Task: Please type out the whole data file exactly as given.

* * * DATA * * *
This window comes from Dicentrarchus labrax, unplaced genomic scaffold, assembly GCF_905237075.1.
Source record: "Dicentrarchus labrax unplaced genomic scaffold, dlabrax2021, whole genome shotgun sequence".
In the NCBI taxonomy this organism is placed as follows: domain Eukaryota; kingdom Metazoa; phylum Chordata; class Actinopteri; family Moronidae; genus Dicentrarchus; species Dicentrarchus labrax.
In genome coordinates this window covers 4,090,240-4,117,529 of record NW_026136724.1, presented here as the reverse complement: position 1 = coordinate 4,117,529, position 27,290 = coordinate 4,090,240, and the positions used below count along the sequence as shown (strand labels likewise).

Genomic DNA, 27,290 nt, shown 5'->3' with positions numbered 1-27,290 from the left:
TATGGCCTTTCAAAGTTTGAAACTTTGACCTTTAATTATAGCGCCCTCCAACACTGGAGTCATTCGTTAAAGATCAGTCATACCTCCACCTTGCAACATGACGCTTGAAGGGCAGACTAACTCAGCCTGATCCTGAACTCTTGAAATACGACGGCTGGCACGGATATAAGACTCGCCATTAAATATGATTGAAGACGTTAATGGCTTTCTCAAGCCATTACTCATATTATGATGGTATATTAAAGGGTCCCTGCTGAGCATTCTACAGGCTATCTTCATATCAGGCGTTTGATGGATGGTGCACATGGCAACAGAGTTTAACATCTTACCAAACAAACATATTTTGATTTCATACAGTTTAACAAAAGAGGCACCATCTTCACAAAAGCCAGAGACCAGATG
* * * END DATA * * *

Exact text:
This window comes from Dicentrarchus labrax, unplaced genomic scaffold, assembly GCF_905237075.1.
Source record: "Dicentrarchus labrax unplaced genomic scaffold, dlabrax2021, whole genome shotgun sequence".
In the NCBI taxonomy this organism is placed as follows: domain Eukaryota; kingdom Metazoa; phylum Chordata; class Actinopteri; family Moronidae; genus Dicentrarchus; species Dicentrarchus labrax.
In genome coordinates this window covers 4,090,240-4,117,529 of record NW_026136724.1, presented here as the reverse complement: position 1 = coordinate 4,117,529, position 27,290 = coordinate 4,090,240, and the positions used below count along the sequence as shown (strand labels likewise).

Genomic DNA, 27,290 nt, shown 5'->3' with positions numbered 1-27,290 from the left:
TATGGCCTTTCAAAGTTTGAAACTTTGACCTTTAATTATAGCGCCCTCCAACACTGGAGTCATTCGTTAAAGATCAGTCATACCTCCACCTTGCAACATGACGCTTGAAGGGCAGACTAACTCAGCCTGATCCTGAACTCTTGAAATACGACGGCTGGCACGGATATAAGACTCGCCATTAAATATGATTGAAGACGTTAATGGCTTTCTCAAGCCATTACTCATATTATGATGGTATATTAAAGGGTCCCTGCTGAGCATTCTACAGGCTATCTTCATATCAGGCGTTTGATGGATGGTGCACATGGCAACAGAGTTTAACATCTTACCAAACAAACATATTTTGATTTCATACAGTTTAACAAAAGAGGCACCATCTTCACAAAAGCCAGAGACCAGATG